The place offers combined Arctic activities along with watching the Northern Lights. Another best way to experience the beauty of Varanger is by going on a king crab safari or a fishing excursion. Want to make your sightseeing a little adventurous? Ride an ATV or go on a snowmobile safari.
Narvik offers a great experience to see the stunning Northern Lights in Norway during winter and the midnight sun in summer in its apparent skies proximity. A guided tour would help you explore all the fun things of the city during the day as you wait for the lights to show up at night.
To reach the top of the Narvikfjellet mountains, go for a ski lift or a ride in the cable car. Relax by the Langstranda Beach. You can also stop by the Polar Park Arctic Wildlife Centre and enjoy the wildlife in its natural habitat. Narvik War Museum is another prominent place to provide you with all the historical knowledge from the Second World War.
Take a relaxing train journey with a background of the Norwegian fjords by the Ofotbanen railways, which run from Narvik to the Swedish borders. You can also take part in winter activities like skiing and dog sledding.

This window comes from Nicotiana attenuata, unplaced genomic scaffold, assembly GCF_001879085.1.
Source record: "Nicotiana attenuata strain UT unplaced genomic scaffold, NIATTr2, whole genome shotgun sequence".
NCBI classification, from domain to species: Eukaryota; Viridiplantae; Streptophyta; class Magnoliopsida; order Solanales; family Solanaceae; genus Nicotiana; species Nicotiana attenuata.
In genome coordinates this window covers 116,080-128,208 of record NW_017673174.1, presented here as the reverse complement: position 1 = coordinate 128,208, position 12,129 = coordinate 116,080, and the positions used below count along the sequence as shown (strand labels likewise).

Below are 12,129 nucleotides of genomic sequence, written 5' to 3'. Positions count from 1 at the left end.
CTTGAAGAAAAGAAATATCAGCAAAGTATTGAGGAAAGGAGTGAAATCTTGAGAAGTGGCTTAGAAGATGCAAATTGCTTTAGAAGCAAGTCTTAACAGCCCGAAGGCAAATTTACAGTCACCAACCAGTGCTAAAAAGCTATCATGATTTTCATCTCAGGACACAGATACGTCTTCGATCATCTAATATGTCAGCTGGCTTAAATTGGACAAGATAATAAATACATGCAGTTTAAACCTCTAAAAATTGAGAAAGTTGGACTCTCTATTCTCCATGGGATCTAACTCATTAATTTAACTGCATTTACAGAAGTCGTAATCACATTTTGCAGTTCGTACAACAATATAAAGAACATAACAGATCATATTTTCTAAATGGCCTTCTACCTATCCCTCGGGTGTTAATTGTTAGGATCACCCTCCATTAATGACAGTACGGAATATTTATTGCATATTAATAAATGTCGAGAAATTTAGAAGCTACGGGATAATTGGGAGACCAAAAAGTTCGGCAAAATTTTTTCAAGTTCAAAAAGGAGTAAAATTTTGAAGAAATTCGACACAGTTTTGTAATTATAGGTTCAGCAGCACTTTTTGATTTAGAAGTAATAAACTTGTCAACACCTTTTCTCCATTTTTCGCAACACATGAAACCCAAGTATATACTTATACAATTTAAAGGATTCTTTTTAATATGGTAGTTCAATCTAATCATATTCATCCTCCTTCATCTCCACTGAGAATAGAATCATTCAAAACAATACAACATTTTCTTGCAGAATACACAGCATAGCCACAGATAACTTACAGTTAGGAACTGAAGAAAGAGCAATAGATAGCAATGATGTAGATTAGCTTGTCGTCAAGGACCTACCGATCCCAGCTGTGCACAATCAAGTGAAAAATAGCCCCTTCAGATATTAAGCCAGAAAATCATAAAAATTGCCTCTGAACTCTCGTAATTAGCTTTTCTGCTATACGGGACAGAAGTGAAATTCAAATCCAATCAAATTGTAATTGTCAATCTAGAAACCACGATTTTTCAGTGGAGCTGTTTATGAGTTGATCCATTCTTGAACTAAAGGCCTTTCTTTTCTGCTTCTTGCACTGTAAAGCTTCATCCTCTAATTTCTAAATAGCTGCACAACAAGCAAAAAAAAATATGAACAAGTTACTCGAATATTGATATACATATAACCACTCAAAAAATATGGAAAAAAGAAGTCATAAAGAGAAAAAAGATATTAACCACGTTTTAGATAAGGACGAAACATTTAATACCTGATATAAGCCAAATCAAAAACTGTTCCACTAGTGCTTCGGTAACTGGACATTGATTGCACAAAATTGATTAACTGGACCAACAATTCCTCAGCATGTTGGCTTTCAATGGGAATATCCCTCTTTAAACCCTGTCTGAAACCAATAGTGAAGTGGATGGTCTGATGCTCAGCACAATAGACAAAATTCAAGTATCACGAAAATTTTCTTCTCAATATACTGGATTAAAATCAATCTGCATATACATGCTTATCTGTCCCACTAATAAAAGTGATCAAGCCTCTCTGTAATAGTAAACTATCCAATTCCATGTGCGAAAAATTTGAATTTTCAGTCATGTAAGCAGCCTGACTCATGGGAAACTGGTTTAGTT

Nordkapp is the northernmost point to watch the Norway Northern Lights in Europe. You can watch the Aurora lighting up the sky here as long as the sky is pristine and clear.
Another place worth visiting is the geological wonder of Kirkeporten, which is the best place to see the Northern Lights. Scale the mountain of Storfjellet in Honningsvåg to experience the fantastic views it has to offer. Also, stop by the northernmost fishing village in the world, Skarsvåg.
Explore the place in a snowmobile or an ATV, try ice fishing, go on a king crab safari, and try snowshoeing.
5 Things to Avoid in Norway’s Northern Lights
When visiting Norway to watch the Northern Lights, one must be aware of one’s safety, and thus, we have listed 5 things that one must avoid to enjoy one’s fullest with all precautions.
1. Pack the Right Clothes
The nights are freezing, and you would not want to freeze from the chills in the dark. So, pack all the warm clothes and be prepared to see the lights like a champ!